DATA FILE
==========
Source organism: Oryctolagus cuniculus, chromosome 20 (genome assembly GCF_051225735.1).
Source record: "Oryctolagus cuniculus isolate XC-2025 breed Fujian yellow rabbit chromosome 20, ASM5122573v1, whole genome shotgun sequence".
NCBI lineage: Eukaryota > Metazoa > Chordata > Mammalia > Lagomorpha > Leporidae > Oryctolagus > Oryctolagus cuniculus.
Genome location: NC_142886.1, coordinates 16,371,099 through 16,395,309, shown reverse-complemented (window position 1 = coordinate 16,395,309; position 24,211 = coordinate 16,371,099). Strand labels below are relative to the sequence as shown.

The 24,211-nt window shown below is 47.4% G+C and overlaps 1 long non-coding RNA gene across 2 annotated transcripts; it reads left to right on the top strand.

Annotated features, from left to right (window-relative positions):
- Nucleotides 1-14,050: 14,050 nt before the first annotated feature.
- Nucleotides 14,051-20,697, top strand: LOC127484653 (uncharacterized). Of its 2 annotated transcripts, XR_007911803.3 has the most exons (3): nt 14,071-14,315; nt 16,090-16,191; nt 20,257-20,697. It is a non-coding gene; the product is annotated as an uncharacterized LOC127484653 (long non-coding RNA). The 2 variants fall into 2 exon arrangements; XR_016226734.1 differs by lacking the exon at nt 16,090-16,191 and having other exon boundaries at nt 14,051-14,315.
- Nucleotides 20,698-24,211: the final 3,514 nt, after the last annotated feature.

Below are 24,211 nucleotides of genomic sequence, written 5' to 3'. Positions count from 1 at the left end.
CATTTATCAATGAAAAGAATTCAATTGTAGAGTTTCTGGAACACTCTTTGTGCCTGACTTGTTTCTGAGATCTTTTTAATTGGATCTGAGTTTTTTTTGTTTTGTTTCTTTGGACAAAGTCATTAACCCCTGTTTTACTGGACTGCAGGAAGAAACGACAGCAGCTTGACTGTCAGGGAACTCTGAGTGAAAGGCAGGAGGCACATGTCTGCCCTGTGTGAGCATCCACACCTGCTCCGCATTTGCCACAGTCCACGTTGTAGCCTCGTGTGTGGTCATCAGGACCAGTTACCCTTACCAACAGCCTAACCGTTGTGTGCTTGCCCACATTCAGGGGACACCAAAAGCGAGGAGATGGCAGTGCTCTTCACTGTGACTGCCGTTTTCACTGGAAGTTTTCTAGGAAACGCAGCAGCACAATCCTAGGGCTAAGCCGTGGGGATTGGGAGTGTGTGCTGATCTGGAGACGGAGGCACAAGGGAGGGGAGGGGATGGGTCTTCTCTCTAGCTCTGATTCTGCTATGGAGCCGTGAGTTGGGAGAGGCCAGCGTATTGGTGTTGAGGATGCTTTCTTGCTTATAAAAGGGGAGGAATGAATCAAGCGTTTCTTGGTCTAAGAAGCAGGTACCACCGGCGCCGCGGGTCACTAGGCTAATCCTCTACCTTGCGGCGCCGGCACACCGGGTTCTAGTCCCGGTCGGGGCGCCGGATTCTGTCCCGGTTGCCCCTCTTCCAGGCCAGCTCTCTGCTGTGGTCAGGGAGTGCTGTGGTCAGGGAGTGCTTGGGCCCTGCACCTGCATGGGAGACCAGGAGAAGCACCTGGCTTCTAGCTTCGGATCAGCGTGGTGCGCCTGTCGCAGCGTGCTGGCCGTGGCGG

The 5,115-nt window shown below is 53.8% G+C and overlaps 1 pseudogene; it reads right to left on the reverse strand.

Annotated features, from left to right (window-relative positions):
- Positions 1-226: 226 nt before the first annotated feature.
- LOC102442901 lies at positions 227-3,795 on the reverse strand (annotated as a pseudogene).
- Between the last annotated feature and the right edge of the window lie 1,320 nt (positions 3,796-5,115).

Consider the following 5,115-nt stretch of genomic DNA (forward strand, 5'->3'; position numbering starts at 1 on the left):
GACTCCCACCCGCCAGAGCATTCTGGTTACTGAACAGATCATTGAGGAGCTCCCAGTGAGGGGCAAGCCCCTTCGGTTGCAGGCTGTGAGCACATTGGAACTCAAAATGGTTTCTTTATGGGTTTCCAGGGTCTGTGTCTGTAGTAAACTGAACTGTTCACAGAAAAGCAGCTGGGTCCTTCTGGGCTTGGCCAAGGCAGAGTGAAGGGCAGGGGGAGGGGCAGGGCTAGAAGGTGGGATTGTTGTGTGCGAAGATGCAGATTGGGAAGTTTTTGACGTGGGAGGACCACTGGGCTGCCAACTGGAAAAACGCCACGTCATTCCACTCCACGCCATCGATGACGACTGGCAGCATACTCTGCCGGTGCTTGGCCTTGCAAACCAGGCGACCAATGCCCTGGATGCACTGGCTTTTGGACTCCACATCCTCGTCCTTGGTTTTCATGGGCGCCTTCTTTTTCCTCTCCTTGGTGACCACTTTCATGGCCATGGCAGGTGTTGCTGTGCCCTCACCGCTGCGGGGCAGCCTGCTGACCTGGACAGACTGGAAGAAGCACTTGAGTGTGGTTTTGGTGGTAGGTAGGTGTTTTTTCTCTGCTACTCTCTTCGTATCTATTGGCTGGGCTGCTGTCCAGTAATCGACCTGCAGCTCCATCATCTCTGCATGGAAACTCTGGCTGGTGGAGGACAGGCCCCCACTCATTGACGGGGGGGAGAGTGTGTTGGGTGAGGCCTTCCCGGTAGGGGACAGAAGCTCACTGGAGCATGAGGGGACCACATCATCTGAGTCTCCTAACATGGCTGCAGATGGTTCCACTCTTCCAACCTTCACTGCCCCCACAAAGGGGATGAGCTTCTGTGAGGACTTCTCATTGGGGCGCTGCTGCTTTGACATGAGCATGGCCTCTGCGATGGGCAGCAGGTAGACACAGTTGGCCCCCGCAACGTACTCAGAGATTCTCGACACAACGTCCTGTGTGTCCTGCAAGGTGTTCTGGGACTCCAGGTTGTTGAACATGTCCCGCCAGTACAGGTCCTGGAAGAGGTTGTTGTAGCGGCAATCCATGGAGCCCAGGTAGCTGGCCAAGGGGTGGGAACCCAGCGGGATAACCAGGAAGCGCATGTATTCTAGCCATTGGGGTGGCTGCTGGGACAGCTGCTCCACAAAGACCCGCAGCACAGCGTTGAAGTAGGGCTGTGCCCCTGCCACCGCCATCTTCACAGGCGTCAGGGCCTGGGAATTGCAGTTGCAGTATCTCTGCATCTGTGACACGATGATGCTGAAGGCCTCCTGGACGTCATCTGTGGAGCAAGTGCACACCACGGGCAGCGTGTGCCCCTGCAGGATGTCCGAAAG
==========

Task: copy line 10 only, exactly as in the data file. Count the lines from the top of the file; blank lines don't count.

Below are 24,211 nucleotides of genomic sequence, written 5' to 3'. Positions count from 1 at the left end.